Two West Australian researchers are among 17 young Australians to be awarded a Westpac Future Leaders Scholarship to undertake postgraduate study at one of Australia’s top universities.
Ryan Bunney, 22, of Nedlands, and Sabrina Davies, 21, of Australind, will undertake PhD studies at The University of Western Australia.
Ms Davies’ PhD will examine karrikins – the compounds that trigger plant germination after bushfires – to understand this fascinating germination process at the molecular level, characterising the proteins that make up the pathway to get an idea of the whole process. She completed a science degree at UWA and has been working as a researcher in UWA’s School of Molecular Sciences.
By understanding how plant germination processes take place at the molecular level, Ms Davies’ research could lead to applications in agriculture, conservation and restoration.
“Agriculture is a large driving force in our economy and there is a need for innovative, sustainable practices,” she said. “My work addresses global challenges such as food shortage that are important not only for Australians but for the entire population.
“My research will contribute towards putting Australia at the forefront of science, leading to further growth and prosperity of our nation.”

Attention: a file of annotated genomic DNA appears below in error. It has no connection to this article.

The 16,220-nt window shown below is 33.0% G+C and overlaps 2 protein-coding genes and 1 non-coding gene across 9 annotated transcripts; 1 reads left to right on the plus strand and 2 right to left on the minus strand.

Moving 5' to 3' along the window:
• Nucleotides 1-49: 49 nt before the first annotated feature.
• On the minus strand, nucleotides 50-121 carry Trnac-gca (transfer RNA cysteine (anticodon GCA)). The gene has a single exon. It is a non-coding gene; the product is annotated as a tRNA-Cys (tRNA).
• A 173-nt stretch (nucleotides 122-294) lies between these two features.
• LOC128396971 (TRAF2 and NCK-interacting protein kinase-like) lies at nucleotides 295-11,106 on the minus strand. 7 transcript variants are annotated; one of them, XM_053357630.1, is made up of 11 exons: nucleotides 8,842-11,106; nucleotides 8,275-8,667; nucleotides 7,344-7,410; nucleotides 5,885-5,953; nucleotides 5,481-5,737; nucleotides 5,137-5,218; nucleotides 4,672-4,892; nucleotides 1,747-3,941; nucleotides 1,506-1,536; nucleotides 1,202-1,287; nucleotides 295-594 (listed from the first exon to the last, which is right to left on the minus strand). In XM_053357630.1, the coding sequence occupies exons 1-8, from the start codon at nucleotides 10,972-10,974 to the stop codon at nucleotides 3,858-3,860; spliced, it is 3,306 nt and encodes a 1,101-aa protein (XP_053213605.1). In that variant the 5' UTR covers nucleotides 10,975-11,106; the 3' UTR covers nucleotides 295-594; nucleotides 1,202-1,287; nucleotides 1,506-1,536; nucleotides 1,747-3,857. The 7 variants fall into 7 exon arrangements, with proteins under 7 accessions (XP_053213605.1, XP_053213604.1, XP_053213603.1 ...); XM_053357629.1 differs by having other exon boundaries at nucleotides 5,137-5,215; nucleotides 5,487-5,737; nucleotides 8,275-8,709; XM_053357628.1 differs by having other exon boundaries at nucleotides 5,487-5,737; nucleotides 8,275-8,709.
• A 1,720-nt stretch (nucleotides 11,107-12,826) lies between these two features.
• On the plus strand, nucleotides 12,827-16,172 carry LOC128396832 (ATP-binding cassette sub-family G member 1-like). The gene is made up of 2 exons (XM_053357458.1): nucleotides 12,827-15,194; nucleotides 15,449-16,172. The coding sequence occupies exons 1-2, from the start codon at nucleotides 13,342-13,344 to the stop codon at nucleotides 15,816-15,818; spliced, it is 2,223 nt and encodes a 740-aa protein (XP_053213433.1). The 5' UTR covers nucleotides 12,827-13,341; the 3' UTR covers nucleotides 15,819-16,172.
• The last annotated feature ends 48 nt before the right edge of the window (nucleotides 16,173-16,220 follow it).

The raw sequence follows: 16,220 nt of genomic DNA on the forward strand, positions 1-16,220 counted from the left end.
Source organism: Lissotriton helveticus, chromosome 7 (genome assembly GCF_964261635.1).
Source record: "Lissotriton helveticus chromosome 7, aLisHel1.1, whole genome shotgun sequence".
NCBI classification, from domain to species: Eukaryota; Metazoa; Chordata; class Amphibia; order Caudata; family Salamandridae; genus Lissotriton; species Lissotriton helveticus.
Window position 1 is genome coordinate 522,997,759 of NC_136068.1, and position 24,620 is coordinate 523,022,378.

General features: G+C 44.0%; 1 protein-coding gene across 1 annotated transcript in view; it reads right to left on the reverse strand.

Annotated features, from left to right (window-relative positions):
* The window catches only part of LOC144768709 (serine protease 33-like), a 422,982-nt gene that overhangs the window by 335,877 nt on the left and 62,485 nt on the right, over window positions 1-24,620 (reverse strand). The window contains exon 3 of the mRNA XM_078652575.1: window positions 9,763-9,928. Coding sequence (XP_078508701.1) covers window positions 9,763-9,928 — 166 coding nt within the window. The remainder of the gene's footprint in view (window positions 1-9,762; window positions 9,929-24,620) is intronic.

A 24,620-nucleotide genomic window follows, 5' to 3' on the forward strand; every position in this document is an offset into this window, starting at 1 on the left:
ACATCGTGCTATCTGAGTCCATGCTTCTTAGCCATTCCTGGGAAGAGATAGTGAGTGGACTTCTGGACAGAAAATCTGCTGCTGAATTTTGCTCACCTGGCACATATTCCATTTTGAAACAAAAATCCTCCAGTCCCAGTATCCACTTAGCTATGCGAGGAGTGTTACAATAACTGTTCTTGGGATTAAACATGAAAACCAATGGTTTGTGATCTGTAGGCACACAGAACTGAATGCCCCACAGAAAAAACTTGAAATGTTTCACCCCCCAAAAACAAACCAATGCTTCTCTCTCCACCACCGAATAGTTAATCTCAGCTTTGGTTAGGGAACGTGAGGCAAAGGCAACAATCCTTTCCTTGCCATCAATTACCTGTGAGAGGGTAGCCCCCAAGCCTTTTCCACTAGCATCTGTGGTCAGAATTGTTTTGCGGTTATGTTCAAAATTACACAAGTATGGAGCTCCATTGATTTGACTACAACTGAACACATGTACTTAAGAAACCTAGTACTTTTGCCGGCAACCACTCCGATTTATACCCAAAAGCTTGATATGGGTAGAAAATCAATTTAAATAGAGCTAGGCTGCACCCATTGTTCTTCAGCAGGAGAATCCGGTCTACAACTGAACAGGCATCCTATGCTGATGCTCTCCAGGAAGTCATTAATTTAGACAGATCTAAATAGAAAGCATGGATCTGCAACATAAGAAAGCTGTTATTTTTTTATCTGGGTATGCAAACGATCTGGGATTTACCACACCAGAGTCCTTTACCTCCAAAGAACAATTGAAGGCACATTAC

Mr Bunney will investigate data intensive astronomy, translating radio astronomy applications and algorithms to work on high-performance computing clusters. After completing a computer science degree at UWA he spent a year working as a software developer on smart payments for the Stockholm public transport system before returning to UWA to complete his honours at the International Centre for Radio Astronomy Research (ICRAR) last year.
“I’ll be taking advantage of advances in parallel computation and high-performance computing with industry partners, and moving traditionally single processing applications to massively parallel applications,” Mr Bunney said.
Astronomy has long been at the leading edge of big data science, with modern radio telescopes producing unprecedented volumes of data. The low-frequency portion of the largest radio telescope in the world, the Square Kilometre Array (SKA), will be built in Western Australia’s Mid-West region, 700km north of Perth.
In the project’s initial phase, the SKA is expected to produce up to 250 petabytes of data each year – an amount of data equivalent to a stack of books eight million kilometres high. The project is already attracting big data scientists to Western Australia, where the low-frequency part of the telescope will be built.
Mr Bunney said his project would address an area essential for eﬃciently processing the deluge of data received from the Square Kilometre Array (SKA).
“This area of research will have an effect on the way we process astronomy data, run machine learning algorithms in clusters, and will result in industry collaboration across the world,” he said.
Each Westpac Future Leaders Scholarship winner will be provided with up to $120,000 for research or coursework studies, including a nine-month leadership development program and international experiences. They will also gain lifelong membership to the Westpac 100 Scholars Network, joining a select group of inspiring leaders.
Ryan Bunney (International Centre for Radio Astronomy Research) (+61 4) 33 069 908